Whether we like it or not, CIOs have a new economy, a new age of computing, a new (and highly demanding) set of technology users, and of course, new paradoxes. Technology is harder than ever, but your customers think it's easy. Your budget has been slashed, but the business wants everything faster. IT is the glue of your company's corporate strategy, but too often, you are the last to know that strategy.
New times call for new approaches. Herewith I submit a few ideas from CIOs for IT leadership.
Be technical. For years, we have been preaching that CIOs should know the business and brandish their MBAs. But they still need to remember the "T" in IT. "Staying current on technology gets harder every day," says Barry Libenson, CIO of Land O'Lakes. "Twenty years ago, the portfolio was smaller and you could get your arms around it more readily. Now the floodgates have opened up, so you personally have an obligation to understand [service-oriented architecture], cloud computing and changes in server technology." But what of CIOs who are hired out of the business (and there are more every day)? If they don't keep up with new technology, "they are doing their companies a disservice," Libenson says. "They don't need to be Java programmers, but they have to have their fingers on emerging technologies."
Embrace the service provider within. "CIOs spend a lot of time thinking about how they can become more important to the organization," says Frank Wander, CIO of Guardian Life Insurance. (For a related story, see "CIO 100: How to Build an IT Culture of Trust.") "But they would be better off accepting their position as a service provider who leads from the rear--it is a critically important role." So, why do so many CIOs clamor for a seat at the table? "CIOs seem to equate success with having an equivalent seat as everyone else, but they are missing the point," says Wander. "Through partnering and collaboration, CIOs can inform the business and help them achieve their goals, but if they try to set business strategy, they will fail. The business owns the business. CIOs can be an important part of the play without being the lead."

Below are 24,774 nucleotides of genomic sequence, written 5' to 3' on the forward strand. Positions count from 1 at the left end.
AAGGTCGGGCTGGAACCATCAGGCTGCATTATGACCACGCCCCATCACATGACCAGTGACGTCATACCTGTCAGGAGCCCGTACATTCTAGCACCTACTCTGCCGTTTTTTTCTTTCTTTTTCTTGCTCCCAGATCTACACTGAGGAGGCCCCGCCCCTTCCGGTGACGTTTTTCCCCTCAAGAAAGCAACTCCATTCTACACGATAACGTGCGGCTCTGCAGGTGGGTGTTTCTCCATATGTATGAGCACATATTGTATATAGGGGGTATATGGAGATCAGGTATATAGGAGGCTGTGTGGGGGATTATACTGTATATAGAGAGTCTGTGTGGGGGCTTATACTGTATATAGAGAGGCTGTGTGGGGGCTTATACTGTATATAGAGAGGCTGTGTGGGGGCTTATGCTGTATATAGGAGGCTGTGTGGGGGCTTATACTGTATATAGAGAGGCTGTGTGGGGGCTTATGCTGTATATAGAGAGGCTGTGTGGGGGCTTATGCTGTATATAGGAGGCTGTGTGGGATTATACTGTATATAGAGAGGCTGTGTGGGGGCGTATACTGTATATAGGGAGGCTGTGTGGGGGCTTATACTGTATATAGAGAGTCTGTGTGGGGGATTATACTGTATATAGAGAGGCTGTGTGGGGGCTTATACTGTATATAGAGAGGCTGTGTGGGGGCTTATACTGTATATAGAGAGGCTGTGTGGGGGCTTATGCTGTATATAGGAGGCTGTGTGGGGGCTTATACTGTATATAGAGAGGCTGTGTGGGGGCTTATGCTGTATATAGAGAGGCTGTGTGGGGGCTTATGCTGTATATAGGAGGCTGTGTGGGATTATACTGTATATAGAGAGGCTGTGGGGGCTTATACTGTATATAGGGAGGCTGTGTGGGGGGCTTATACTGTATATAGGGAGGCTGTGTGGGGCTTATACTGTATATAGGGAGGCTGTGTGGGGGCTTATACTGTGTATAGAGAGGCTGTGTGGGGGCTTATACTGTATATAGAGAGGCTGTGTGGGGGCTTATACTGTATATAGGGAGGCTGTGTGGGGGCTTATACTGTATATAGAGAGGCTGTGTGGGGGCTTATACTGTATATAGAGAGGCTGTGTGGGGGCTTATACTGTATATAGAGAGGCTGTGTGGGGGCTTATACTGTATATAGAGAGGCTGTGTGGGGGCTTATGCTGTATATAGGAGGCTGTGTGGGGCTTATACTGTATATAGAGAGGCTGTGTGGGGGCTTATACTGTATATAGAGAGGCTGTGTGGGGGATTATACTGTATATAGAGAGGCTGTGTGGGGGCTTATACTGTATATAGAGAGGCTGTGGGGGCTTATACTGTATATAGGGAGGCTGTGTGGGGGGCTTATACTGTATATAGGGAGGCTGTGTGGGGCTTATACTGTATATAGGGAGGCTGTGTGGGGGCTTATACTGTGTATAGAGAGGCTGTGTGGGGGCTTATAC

Honor the right dollars. According to Ray Barnard, CIO of Fluor Corporation, the most successful CIOs take on the perspective of their board of directors. "This was a challenge for me until I learned to separate the blue dollar from the green dollar," says Barnard, recognizing blue dollars as budgets, chargebacks and internal costs, and green dollars as the revenues and profits that shareholders value. "As a service provider, the CIO needs to avoid the blue-dollar curse where they focus more on internal activities and efforts over the new dollars coming in from the outside."
Re-focus on expectations management. "In this day and age of 'dorm-room development,' when we are delivering products much more quickly, we sometimes move faster than a traditional [software development life cycle] allows us to," says Ken O'Brien, CIO of RR Donnelley. "We need to be sure that expectations management doesn't get lost along the way." O'Brien's advice: Develop a simple vocabulary that focuses your team on setting customer expectations. "Have you affirmed and confirmed the delivery date? Does the customer understand accountabilities as the project moves down the road? Have you set the expectation that the time line may change? A simpler approach to expectations management has really resonated with my organization."
To be sure, the tried-and-true pillars of IT leadership, like communication, relationship building and team building, still stand. But given that our environment has changed (whether we like it or not), it behooves all of us to spend just a little time rethinking the way we approach our work.
Martha Heller is president of Heller Search Associates, an IT executive search firm, and a co-founder of the CIO Executive Council. E-mail her.
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